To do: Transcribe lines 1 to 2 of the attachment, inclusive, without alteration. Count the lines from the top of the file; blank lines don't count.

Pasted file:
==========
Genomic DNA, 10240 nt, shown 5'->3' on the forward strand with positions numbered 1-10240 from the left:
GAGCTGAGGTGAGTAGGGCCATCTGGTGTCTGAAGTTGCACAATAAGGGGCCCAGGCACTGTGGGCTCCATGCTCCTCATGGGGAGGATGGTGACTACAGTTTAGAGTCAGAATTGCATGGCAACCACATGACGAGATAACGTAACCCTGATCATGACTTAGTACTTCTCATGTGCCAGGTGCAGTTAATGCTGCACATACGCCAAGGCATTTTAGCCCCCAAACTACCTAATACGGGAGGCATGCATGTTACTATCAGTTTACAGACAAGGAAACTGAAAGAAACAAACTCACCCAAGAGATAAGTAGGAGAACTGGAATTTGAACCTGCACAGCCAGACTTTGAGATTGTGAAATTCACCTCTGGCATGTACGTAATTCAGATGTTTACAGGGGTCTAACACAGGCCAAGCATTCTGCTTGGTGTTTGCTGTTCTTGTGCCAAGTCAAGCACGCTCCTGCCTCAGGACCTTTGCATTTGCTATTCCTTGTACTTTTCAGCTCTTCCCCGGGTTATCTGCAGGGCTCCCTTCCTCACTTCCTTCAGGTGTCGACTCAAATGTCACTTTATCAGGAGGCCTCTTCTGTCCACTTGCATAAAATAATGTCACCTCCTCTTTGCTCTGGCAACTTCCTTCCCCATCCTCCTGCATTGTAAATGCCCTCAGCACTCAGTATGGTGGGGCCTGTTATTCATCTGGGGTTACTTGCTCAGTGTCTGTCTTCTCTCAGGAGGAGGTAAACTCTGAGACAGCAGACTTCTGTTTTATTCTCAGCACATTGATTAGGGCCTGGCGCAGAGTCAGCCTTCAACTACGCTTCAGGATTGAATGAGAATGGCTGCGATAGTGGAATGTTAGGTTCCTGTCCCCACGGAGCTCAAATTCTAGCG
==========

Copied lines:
Genomic DNA, 10240 nt, shown 5'->3' on the forward strand with positions numbered 1-10240 from the left:
GAGCTGAGGTGAGTAGGGCCATCTGGTGTCTGAAGTTGCACAATAAGGGGCCCAGGCACTGTGGGCTCCATGCTCCTCATGGGGAGGATGGTGACTACAGTTTAGAGTCAGAATTGCATGGCAACCACATGACGAGATAACGTAACCCTGATCATGACTTAGTACTTCTCATGTGCCAGGTGCAGTTAATGCTGCACATACGCCAAGGCATTTTAGCCCCCAAACTACCTAATACGGGAGGCATGCATGTTACTATCAGTTTACAGACAAGGAAACTGAAAGAAACAAACTCACCCAAGAGATAAGTAGGAGAACTGGAATTTGAACCTGCACAGCCAGACTTTGAGATTGTGAAATTCACCTCTGGCATGTACGTAATTCAGATGTTTACAGGGGTCTAACACAGGCCAAGCATTCTGCTTGGTGTTTGCTGTTCTTGTGCCAAGTCAAGCACGCTCCTGCCTCAGGACCTTTGCATTTGCTATTCCTTGTACTTTTCAGCTCTTCCCCGGGTTATCTGCAGGGCTCCCTTCCTCACTTCCTTCAGGTGTCGACTCAAATGTCACTTTATCAGGAGGCCTCTTCTGTCCACTTGCATAAAATAATGTCACCTCCTCTTTGCTCTGGCAACTTCCTTCCCCATCCTCCTGCATTGTAAATGCCCTCAGCACTCAGTATGGTGGGGCCTGTTATTCATCTGGGGTTACTTGCTCAGTGTCTGTCTTCTCTCAGGAGGAGGTAAACTCTGAGACAGCAGACTTCTGTTTTATTCTCAGCACATTGATTAGGGCCTGGCGCAGAGTCAGCCTTCAACTACGCTTCAGGATTGAATGAGAATGGCTGCGATAGTGGAATGTTAGGTTCCTGTCCCCACGGAGCTCAAATTCTAGCG